Re: Permutations.

• To: mathgroup at smc.vnet.net
• Subject: [mg14792] Re: [mg14771] Permutations.
• From: Robert Pratt <rpratt at math.unc.edu>
• Date: Wed, 18 Nov 1998 01:28:55 -0500
• Sender: owner-wri-mathgroup at wolfram.com

```Alan,

Just combine Permutations and KSubsets as follows.

<<DiscreteMath`Combinatorica`

KPermutations[lis_List,k_]:=Flatten[Map[Permutations,KSubsets[lis,k]],1]

By the way, as a point of clarification, note that you have the phrases
"order counts" and "order not counting" reversed in your message below.

Rob Pratt
Department of Mathematics
The University of North Carolina at Chapel Hill CB# 3250, 331 Phillips
Hall
Chapel Hill, NC  27599-3250

rpratt at math.unc.edu

On Sat, 14 Nov 1998, Alan W.Hopper wrote:

> Greetings,
>
>
> For the combinations of n objects taken k at a time, (where order counts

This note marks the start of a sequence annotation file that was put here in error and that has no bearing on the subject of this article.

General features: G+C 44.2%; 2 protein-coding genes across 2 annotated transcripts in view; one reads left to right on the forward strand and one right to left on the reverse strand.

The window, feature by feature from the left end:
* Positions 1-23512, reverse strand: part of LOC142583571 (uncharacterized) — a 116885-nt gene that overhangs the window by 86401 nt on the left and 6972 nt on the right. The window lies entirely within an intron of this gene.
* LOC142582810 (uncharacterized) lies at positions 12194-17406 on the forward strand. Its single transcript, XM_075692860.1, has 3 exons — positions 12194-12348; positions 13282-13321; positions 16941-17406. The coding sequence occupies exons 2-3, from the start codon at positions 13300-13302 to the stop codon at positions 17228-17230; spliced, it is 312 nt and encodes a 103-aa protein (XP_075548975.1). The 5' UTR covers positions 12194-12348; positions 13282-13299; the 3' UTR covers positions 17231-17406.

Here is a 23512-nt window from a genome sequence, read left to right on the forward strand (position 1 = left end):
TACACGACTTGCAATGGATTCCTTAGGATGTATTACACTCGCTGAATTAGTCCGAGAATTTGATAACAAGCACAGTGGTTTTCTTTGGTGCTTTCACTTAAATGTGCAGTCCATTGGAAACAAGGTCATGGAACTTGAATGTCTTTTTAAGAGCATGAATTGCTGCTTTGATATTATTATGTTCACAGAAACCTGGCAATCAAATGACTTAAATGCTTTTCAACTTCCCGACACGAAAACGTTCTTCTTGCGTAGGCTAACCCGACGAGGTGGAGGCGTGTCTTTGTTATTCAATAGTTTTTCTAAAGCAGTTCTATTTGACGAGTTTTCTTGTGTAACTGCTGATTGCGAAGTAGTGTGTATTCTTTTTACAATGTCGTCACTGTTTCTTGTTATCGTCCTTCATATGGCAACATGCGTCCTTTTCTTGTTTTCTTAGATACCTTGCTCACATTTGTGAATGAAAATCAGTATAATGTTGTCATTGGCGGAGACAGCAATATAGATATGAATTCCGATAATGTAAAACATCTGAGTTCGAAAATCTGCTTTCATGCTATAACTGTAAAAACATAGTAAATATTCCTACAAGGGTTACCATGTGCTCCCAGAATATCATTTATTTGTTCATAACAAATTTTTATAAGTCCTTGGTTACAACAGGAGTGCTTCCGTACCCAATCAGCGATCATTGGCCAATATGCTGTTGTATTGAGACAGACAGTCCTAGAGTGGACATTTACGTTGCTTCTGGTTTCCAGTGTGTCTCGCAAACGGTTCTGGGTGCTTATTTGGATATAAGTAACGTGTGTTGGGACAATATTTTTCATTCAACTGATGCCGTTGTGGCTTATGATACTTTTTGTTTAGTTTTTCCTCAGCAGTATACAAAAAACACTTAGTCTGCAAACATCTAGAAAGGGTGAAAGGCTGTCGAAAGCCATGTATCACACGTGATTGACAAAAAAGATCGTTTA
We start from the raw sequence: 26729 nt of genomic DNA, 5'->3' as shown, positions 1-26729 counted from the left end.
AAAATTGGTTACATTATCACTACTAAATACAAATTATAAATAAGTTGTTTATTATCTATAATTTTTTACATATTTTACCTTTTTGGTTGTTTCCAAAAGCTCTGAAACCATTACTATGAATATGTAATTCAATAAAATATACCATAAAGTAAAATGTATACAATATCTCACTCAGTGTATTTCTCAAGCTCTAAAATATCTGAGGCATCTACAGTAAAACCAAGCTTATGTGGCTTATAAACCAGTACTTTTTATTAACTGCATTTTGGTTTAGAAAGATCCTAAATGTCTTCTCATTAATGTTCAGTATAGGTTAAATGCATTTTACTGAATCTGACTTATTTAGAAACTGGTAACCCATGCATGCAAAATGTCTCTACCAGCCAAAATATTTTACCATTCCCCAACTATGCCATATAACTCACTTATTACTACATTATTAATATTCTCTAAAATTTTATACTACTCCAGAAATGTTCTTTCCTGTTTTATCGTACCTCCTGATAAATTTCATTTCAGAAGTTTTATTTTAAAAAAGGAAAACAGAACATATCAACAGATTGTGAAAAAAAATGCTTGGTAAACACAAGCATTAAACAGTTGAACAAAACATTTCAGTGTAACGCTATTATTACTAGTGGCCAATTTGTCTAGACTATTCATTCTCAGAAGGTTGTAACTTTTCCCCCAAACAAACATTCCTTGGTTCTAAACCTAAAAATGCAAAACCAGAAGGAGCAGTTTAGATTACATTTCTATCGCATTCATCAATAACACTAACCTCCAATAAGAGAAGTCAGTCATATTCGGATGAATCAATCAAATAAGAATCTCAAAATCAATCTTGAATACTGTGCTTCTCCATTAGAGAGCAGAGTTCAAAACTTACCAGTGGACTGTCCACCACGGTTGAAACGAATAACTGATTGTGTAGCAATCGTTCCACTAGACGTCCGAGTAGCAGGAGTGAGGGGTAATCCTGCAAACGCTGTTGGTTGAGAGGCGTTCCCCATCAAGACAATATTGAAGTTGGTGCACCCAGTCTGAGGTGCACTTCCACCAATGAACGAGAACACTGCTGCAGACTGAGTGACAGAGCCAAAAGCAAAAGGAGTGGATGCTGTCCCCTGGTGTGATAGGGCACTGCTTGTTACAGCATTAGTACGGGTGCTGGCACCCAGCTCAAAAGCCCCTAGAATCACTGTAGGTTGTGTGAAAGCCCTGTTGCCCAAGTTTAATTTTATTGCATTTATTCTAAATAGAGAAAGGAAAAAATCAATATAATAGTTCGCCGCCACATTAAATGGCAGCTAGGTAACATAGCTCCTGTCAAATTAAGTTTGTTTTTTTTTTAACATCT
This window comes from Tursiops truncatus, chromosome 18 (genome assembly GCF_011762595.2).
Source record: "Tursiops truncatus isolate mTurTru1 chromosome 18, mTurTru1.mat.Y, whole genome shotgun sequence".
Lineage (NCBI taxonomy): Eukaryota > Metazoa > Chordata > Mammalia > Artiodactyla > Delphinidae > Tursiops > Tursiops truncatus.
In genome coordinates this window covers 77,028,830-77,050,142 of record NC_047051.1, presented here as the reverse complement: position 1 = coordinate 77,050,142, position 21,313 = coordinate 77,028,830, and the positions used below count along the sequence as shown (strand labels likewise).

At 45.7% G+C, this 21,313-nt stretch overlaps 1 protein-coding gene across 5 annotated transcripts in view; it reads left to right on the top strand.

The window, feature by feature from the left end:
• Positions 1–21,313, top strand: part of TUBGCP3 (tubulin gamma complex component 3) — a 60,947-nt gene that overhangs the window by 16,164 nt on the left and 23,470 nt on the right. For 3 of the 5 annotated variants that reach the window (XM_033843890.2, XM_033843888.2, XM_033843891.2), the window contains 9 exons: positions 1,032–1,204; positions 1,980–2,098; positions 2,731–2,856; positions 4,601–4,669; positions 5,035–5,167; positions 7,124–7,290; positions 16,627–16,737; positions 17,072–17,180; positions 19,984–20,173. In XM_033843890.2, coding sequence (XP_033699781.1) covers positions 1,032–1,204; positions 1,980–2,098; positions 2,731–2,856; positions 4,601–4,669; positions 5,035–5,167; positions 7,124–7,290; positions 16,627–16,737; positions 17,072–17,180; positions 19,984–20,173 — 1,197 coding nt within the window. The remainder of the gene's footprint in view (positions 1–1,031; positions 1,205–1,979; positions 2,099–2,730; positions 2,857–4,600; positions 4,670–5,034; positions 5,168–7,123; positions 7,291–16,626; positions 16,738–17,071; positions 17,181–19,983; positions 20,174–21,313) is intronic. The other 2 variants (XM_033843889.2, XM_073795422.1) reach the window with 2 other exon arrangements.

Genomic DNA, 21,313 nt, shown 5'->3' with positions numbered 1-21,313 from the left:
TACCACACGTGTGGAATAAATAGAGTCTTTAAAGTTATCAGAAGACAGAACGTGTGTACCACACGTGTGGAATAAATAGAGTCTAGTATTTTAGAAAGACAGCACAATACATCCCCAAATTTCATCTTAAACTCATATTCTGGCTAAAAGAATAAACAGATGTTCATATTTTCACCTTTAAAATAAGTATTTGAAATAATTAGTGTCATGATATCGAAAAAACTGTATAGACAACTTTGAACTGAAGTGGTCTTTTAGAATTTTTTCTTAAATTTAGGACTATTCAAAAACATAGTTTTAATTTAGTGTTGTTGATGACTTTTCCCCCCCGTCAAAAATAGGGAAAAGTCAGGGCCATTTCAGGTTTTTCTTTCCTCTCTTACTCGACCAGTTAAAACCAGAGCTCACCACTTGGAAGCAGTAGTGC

> and there is no duplication), the function KSubsets is the one to use.
> e.g.
>       In[1]:= <<DiscreteMath`Combinatorica`
>
>       In[2]:= Table[KSubsets[{a,b,c,d}, k], {k, 4}]
>
>      Out[3]= {{{a}, {b}, {c}, {d}},
>               {{a,b}, {a,c}, {b,c}, {b,d}, {c,d}},
>               {{a,b,c}, {a,b,d}, {a,c,d}, {b,c,d}},
>               {{a,b,c,d}}}
>
> But likewise in wanting to find all the permutation subsets (with no
> duplication and order not counting), of a numerical or symbolic list,
> there does not seem to be a function anywhere (including the packages),
> to achieve this goal.
>
> (By n!/(n-k)!, there will be be; 4, 12, 24, 24  permutations  taken k =
> 1, 2, 3, 4  at a time, for a 4 element list).
>
> The built-in function Permutations and also LexicographicPermutations
> (from Combinatorica) do not take a second argument, as KSubsets does,
> and so only the (n, k=n) permutations (24 in the example ) can be
> found.
>
> I would appreciate some assistance to find a way to generate all of the
> permutation subsets, in List, Table or Column form.
>
>
> Alan W.Hopper
> awhopper at hermes.net.au

```

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